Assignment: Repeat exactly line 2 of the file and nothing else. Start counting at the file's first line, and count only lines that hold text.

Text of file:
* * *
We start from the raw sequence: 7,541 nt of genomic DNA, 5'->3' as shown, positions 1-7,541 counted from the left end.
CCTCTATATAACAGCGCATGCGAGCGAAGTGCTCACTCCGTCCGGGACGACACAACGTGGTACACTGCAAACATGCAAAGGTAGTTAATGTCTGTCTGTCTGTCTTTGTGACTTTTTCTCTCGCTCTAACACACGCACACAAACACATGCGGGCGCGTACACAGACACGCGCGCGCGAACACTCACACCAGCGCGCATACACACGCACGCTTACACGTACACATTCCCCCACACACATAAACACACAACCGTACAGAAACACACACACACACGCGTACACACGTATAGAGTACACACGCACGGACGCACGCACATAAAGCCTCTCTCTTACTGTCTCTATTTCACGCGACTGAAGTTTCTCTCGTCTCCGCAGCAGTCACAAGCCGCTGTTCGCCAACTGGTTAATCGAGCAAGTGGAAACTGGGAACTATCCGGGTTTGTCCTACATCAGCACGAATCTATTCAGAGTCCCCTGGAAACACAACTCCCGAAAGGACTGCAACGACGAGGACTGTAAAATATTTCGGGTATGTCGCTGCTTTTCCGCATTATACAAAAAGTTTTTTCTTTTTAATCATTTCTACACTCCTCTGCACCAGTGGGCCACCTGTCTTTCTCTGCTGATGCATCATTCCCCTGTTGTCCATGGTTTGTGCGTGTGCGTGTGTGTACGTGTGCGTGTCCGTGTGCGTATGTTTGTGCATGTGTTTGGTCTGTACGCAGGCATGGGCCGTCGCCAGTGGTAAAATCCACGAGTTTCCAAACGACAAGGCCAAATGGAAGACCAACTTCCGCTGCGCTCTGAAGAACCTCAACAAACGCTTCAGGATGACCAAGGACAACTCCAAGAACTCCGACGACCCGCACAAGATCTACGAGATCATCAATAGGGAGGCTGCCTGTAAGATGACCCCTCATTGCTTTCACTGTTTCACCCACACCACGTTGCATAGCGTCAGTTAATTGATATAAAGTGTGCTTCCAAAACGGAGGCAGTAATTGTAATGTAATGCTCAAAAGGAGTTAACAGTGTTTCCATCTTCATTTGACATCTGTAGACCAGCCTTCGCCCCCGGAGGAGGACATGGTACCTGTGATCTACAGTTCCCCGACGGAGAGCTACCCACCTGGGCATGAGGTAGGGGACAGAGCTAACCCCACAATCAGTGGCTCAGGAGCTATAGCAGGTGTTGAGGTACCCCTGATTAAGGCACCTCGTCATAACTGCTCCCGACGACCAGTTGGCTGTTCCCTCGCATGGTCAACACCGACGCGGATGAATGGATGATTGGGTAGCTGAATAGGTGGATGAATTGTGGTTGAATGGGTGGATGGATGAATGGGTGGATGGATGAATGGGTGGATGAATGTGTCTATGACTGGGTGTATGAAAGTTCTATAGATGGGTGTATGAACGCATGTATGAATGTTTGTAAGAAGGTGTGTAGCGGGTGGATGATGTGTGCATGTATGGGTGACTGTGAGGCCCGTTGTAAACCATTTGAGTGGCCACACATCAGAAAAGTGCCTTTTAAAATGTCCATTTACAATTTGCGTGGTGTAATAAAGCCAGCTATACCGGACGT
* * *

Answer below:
CCTCTATATAACAGCGCATGCGAGCGAAGTGCTCACTCCGTCCGGGACGACACAACGTGGTACACTGCAAACATGCAAAGGTAGTTAATGTCTGTCTGTCTGTCTTTGTGACTTTTTCTCTCGCTCTAACACACGCACACAAACACATGCGGGCGCGTACACAGACACGCGCGCGCGAACACTCACACCAGCGCGCATACACACGCACGCTTACACGTACACATTCCCCCACACACATAAACACACAACCGTACAGAAACACACACACACACGCGTACACACGTATAGAGTACACACGCACGGACGCACGCACATAAAGCCTCTCTCTTACTGTCTCTATTTCACGCGACTGAAGTTTCTCTCGTCTCCGCAGCAGTCACAAGCCGCTGTTCGCCAACTGGTTAATCGAGCAAGTGGAAACTGGGAACTATCCGGGTTTGTCCTACATCAGCACGAATCTATTCAGAGTCCCCTGGAAACACAACTCCCGAAAGGACTGCAACGACGAGGACTGTAAAATATTTCGGGTATGTCGCTGCTTTTCCGCATTATACAAAAAGTTTTTTCTTTTTAATCATTTCTACACTCCTCTGCACCAGTGGGCCACCTGTCTTTCTCTGCTGATGCATCATTCCCCTGTTGTCCATGGTTTGTGCGTGTGCGTGTGTGTACGTGTGCGTGTCCGTGTGCGTATGTTTGTGCATGTGTTTGGTCTGTACGCAGGCATGGGCCGTCGCCAGTGGTAAAATCCACGAGTTTCCAAACGACAAGGCCAAATGGAAGACCAACTTCCGCTGCGCTCTGAAGAACCTCAACAAACGCTTCAGGATGACCAAGGACAACTCCAAGAACTCCGACGACCCGCACAAGATCTACGAGATCATCAATAGGGAGGCTGCCTGTAAGATGACCCCTCATTGCTTTCACTGTTTCACCCACACCACGTTGCATAGCGTCAGTTAATTGATATAAAGTGTGCTTCCAAAACGGAGGCAGTAATTGTAATGTAATGCTCAAAAGGAGTTAACAGTGTTTCCATCTTCATTTGACATCTGTAGACCAGCCTTCGCCCCCGGAGGAGGACATGGTACCTGTGATCTACAGTTCCCCGACGGAGAGCTACCCACCTGGGCATGAGGTAGGGGACAGAGCTAACCCCACAATCAGTGGCTCAGGAGCTATAGCAGGTGTTGAGGTACCCCTGATTAAGGCACCTCGTCATAACTGCTCCCGACGACCAGTTGGCTGTTCCCTCGCATGGTCAACACCGACGCGGATGAATGGATGATTGGGTAGCTGAATAGGTGGATGAATTGTGGTTGAATGGGTGGATGGATGAATGGGTGGATGGATGAATGGGTGGATGAATGTGTCTATGACTGGGTGTATGAAAGTTCTATAGATGGGTGTATGAACGCATGTATGAATGTTTGTAAGAAGGTGTGTAGCGGGTGGATGATGTGTGCATGTATGGGTGACTGTGAGGCCCGTTGTAAACCATTTGAGTGGCCACACATCAGAAAAGTGCCTTTTAAAATGTCCATTTACAATTTGCGTGGTGTAATAAAGCCAGCTATACCGGACGT